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How to Hook a Reader From the First Sentence

Hi everyone! I hope you are having a wonderful Saturday so far! A little while back, I did a post on how to write a killer ending to your novel. Ironically, I had never done a post on beginnings, so I kind of jumped ahead and did everything backwards.I figured it was about time to do a post on openings, so here we go! Here’s how to hook your reader from the very first sentence…


When I say “from the very first sentence”, I mean exactly that. The first sentence of your book is crucial, and the reason is twofold.When querying: When you submit your manuscript to agents, they often have either the first ten pages or the first three chapters… somewhere along those lines. In other words, they don’t have the whole manuscript.

Agents get a TON of submissions every week. It varies based on the size and popularity of the agent/agency, but they can get anywhere from five to several hundred queries a day. A DAY!!

Reading queries is also not the #1 priority of literary agents. Their existing clients are. Honestly, isn’t that the way you would want it as a client, though? Wouldn’t you want your agent to put you first before those writers who aren’t yet their clients?

Because they have to divide their time, agents have very small windows in which they read queries. Imagine now, that they sit down to sift through the slush pile, and come across your manuscript. Finally! Sometimes, even if your query is less than stellar, agents will at least take a peek at the first page of a manuscript. You want them to be hooked, from the first sentence.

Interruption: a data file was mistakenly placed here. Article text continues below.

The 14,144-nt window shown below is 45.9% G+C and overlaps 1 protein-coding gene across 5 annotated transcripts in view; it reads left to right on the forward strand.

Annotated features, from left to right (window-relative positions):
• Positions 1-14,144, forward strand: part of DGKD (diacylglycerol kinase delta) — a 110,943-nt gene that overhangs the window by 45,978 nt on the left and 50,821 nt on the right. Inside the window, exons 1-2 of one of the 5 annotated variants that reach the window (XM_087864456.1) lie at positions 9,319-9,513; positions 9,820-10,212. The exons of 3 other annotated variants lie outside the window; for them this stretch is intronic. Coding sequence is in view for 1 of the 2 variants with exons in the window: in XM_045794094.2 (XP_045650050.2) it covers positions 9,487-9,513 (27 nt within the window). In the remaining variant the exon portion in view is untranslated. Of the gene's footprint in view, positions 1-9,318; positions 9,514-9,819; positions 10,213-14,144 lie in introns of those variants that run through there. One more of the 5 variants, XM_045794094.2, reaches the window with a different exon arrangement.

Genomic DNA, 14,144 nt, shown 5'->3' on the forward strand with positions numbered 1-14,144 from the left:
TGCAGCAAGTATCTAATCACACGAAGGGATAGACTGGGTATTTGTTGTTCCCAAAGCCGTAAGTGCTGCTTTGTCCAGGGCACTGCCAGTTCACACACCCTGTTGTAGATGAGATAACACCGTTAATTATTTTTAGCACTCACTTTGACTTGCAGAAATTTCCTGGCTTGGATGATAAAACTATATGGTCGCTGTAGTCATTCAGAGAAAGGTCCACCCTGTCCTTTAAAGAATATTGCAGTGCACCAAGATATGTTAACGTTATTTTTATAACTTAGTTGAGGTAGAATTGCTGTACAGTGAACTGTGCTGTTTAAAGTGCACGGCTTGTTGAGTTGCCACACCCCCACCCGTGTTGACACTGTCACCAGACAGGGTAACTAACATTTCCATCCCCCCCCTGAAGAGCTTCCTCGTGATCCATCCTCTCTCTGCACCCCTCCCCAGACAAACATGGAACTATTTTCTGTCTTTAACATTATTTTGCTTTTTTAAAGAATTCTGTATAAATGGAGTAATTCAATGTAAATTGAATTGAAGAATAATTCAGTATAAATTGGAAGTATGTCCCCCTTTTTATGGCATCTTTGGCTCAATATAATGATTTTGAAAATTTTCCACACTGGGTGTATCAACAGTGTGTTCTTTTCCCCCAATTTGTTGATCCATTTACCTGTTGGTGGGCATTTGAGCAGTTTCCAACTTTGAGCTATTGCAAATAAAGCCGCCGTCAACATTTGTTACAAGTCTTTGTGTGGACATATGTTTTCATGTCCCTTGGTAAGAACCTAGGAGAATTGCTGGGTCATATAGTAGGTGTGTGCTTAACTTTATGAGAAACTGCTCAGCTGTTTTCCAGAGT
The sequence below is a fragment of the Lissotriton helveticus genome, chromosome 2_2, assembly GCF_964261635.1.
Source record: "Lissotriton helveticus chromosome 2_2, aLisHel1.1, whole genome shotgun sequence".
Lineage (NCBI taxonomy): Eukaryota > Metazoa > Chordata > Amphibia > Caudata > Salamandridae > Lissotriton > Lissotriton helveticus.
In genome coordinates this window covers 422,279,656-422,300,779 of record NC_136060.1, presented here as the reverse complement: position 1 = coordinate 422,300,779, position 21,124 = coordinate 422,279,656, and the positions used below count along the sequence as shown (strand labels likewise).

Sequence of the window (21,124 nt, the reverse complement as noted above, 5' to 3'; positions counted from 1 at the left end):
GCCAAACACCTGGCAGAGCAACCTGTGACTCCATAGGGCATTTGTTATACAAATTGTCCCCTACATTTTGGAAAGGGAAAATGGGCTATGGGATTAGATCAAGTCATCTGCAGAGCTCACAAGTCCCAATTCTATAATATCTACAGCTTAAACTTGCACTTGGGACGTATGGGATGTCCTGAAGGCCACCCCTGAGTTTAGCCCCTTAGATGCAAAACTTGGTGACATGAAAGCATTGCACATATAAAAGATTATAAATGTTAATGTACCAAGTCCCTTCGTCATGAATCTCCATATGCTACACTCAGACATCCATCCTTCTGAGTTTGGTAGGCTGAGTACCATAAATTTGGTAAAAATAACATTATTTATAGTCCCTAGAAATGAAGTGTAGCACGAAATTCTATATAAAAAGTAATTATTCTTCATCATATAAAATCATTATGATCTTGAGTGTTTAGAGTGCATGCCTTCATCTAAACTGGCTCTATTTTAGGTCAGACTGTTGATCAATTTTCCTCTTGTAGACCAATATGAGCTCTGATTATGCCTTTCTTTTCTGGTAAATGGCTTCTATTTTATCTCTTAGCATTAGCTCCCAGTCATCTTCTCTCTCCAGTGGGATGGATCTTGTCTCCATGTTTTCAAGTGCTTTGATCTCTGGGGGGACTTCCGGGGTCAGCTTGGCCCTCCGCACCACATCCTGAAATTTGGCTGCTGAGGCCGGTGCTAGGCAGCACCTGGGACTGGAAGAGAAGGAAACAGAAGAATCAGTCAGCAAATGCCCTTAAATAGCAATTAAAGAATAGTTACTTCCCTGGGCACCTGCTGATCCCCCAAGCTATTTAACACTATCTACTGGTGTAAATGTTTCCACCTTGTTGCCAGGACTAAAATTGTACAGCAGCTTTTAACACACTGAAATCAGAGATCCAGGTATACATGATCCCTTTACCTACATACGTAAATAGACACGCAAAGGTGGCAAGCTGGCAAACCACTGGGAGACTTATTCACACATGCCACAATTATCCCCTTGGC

I have heard many agents say that they read the first sentence, and if it interests them, they read the second, and so on and so forth… until they lose interest. The point is for them to never lose interest!

The second person to whom the first sentence matters is the reader. I know from experience that when I am browsing through a bookstore, I will first read the jacket cover, and if the blurb interests me, I will flip to the first page and read a little bit to get a feel for the story. If those first few lines (especially that first one) doesn’t grab me, it is easy to put that book back and pick up another one.

Several years ago, I remember reading a post by author Janice Hardy, where she discussed how, before her novel The Shifter was queried/published, she had attended a writer’s conference where they read a few manuscripts aloud, but only the first sentence. The audience was then supposed to react and base their entire opinion off of the first sentence alone. Janice recalled how that experience made her consider her own opening, and ultimately change it.

Your first sentence can be anything from heart-pounding action, to an intriguing perspective. You want something that will peak the reader’s interest.

Now, none of this should discourage you. The entire success of your novel is not based solely on the first sentence. However, it is of key importance to have a unique opening.


In order to even determine what the first sentence of your book will be, you have to first decide where your story will open. This is something that you either know from the start, or something you have to figure out over several revisions. With my current WIP, I knew exactly where I wanted to open the story, and I don’t think it will change very much throughout revisions.

With WHAT LIES ABOVE, it was a different scenario. I had a very info-dumpy beginning in my first draft. It actually remained there when I first started querying agents, and it was the #1 downfall and turn away. I would assume that most agents rejected the manuscript because of that opening. Thankfully, I had queried in groups, so only a handful of agents had received that original version.